apartment or enter the institution of civil marriage. That`s pretty basic.

KORNACKI: So we say it`s been basically two decades now that this has been
introduced every year. It never gets through. What is holding that up
when you look at the incredible strides in terms of public opinion on gay
marriage, an issue that`s now basically 60 percent of the country say
they`re for. The country can move that far, that quickly, that dramatically
on that issue, and yet the question of job discrimination is still
unresolved in Congress. What has been holding it up?

MALONEY: Well, the guys in the big chair. The fact of the matter is, if
the Democrats were in control, this would be law today. It`s a fair point
to say we should have done it before. But where we are now, is that there
is broad, bipartisan support for employment nondiscrimination. The speaker
should move the bill.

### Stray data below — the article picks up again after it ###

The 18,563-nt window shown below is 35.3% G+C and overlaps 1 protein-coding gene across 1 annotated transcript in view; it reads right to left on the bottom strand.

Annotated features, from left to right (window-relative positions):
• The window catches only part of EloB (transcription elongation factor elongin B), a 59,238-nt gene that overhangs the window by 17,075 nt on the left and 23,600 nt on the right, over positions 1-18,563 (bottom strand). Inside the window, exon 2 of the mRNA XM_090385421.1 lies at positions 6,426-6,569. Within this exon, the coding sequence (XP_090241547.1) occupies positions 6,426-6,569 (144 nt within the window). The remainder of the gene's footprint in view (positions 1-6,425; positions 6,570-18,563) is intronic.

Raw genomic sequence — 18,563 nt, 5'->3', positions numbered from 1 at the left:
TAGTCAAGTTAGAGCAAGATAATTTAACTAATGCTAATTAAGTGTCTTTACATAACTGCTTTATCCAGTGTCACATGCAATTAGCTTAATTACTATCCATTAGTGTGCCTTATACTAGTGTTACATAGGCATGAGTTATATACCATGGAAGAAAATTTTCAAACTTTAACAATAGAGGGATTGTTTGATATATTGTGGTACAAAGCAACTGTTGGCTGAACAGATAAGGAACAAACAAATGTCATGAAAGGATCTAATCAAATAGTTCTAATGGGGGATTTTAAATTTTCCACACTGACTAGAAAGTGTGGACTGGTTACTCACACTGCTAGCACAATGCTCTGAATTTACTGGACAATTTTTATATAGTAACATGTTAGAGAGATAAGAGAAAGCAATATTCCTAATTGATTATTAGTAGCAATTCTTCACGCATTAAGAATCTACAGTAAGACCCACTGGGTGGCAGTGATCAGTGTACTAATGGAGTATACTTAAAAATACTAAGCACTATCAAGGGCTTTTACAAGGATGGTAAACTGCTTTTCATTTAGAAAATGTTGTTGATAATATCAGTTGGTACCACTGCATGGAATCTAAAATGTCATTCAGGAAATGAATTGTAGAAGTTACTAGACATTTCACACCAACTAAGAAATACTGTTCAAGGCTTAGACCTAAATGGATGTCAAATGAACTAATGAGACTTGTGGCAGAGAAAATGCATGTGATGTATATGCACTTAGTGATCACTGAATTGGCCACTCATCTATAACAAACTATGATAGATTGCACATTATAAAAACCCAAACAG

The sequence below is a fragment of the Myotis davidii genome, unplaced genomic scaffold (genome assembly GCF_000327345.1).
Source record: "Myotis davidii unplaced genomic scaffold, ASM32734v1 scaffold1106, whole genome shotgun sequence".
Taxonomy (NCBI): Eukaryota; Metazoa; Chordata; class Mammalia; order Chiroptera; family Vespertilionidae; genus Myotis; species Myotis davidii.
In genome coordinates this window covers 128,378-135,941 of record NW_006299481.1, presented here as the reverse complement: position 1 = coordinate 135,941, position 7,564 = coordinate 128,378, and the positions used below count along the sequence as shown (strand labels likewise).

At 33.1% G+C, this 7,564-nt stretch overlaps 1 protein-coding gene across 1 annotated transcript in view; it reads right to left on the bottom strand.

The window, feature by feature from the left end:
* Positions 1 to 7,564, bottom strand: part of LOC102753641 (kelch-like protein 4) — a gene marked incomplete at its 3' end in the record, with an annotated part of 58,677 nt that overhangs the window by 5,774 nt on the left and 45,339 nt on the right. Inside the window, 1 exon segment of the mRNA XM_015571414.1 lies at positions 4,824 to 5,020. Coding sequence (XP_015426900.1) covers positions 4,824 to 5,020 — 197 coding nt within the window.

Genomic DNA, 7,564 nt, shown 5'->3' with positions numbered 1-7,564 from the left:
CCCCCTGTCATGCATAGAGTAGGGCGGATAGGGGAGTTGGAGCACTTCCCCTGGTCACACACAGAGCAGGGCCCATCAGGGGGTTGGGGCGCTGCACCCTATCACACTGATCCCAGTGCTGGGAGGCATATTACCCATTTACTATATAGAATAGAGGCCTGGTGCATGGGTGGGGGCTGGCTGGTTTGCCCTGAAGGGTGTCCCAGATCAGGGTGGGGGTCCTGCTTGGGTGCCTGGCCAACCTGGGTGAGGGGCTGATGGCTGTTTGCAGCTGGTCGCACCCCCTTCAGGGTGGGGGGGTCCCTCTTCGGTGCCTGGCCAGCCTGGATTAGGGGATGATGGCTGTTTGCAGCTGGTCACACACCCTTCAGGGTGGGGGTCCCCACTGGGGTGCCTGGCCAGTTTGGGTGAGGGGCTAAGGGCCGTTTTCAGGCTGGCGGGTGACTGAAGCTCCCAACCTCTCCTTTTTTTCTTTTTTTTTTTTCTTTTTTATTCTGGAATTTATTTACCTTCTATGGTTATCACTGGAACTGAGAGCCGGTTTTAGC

KORNACKI: So, Robert, do you think Republicans would be ready to sign off
on that now?

ROBERT GEORGE, NEW YORK POST: Given the way the ground has changed,
possibly. It`s unlikely, but it is possible.

But the point is, though, I mean, the first two years of the Obama
presidency, Democrats were controlling everything, and it didn`t even get
through then. So it`s not just -- it`s not just Republicans that are
holding this up. It was just seen as one of those kind of issues that the
time never seemed to be right. The time, however, may be right now.

KORNACKI: Put a couple of numbers up here. Again, this was polling right
before the Supreme Court ruling this week. 57 percent of Americans, this